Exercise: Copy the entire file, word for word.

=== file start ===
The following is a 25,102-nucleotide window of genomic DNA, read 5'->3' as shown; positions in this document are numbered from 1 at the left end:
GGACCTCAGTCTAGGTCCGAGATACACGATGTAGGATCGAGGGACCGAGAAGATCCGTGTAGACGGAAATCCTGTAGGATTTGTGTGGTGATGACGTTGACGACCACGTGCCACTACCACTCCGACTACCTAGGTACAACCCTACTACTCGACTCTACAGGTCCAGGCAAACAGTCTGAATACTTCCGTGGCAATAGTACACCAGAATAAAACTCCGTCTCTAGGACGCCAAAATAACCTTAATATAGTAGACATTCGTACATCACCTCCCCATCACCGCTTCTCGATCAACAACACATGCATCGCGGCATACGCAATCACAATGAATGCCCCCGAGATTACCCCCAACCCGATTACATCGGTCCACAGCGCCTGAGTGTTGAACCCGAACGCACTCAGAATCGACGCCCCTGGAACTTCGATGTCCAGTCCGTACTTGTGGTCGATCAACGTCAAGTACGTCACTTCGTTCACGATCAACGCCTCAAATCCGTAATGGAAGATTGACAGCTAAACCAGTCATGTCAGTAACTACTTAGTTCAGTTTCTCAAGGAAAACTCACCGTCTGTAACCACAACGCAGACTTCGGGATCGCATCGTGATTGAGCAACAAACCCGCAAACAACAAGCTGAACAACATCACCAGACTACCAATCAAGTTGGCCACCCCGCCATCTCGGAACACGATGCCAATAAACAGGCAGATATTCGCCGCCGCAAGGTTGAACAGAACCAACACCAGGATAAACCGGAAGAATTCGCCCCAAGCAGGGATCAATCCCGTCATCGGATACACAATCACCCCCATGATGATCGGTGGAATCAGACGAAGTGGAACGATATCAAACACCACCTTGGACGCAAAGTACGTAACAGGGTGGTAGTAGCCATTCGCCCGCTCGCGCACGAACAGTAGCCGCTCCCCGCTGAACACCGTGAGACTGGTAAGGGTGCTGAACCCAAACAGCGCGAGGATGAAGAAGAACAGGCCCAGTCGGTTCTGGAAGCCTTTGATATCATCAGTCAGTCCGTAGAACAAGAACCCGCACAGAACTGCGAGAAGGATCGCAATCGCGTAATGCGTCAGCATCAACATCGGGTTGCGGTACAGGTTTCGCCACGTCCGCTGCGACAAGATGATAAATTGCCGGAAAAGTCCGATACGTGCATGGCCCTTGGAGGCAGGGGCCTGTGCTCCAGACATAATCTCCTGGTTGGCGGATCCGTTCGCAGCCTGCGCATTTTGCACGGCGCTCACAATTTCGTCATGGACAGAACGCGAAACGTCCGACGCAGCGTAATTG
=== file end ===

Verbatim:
The following is a 25,102-nucleotide window of genomic DNA, read 5'->3' as shown; positions in this document are numbered from 1 at the left end:
GGACCTCAGTCTAGGTCCGAGATACACGATGTAGGATCGAGGGACCGAGAAGATCCGTGTAGACGGAAATCCTGTAGGATTTGTGTGGTGATGACGTTGACGACCACGTGCCACTACCACTCCGACTACCTAGGTACAACCCTACTACTCGACTCTACAGGTCCAGGCAAACAGTCTGAATACTTCCGTGGCAATAGTACACCAGAATAAAACTCCGTCTCTAGGACGCCAAAATAACCTTAATATAGTAGACATTCGTACATCACCTCCCCATCACCGCTTCTCGATCAACAACACATGCATCGCGGCATACGCAATCACAATGAATGCCCCCGAGATTACCCCCAACCCGATTACATCGGTCCACAGCGCCTGAGTGTTGAACCCGAACGCACTCAGAATCGACGCCCCTGGAACTTCGATGTCCAGTCCGTACTTGTGGTCGATCAACGTCAAGTACGTCACTTCGTTCACGATCAACGCCTCAAATCCGTAATGGAAGATTGACAGCTAAACCAGTCATGTCAGTAACTACTTAGTTCAGTTTCTCAAGGAAAACTCACCGTCTGTAACCACAACGCAGACTTCGGGATCGCATCGTGATTGAGCAACAAACCCGCAAACAACAAGCTGAACAACATCACCAGACTACCAATCAAGTTGGCCACCCCGCCATCTCGGAACACGATGCCAATAAACAGGCAGATATTCGCCGCCGCAAGGTTGAACAGAACCAACACCAGGATAAACCGGAAGAATTCGCCCCAAGCAGGGATCAATCCCGTCATCGGATACACAATCACCCCCATGATGATCGGTGGAATCAGACGAAGTGGAACGATATCAAACACCACCTTGGACGCAAAGTACGTAACAGGGTGGTAGTAGCCATTCGCCCGCTCGCGCACGAACAGTAGCCGCTCCCCGCTGAACACCGTGAGACTGGTAAGGGTGCTGAACCCAAACAGCGCGAGGATGAAGAAGAACAGGCCCAGTCGGTTCTGGAAGCCTTTGATATCATCAGTCAGTCCGTAGAACAAGAACCCGCACAGAACTGCGAGAAGGATCGCAATCGCGTAATGCGTCAGCATCAACATCGGGTTGCGGTACAGGTTTCGCCACGTCCGCTGCGACAAGATGATAAATTGCCGGAAAAGTCCGATACGTGCATGGCCCTTGGAGGCAGGGGCCTGTGCTCCAGACATAATCTCCTGGTTGGCGGATCCGTTCGCAGCCTGCGCATTTTGCACGGCGCTCACAATTTCGTCATGGACAGAACGCGAAACGTCCGACGCAGCGTAATTG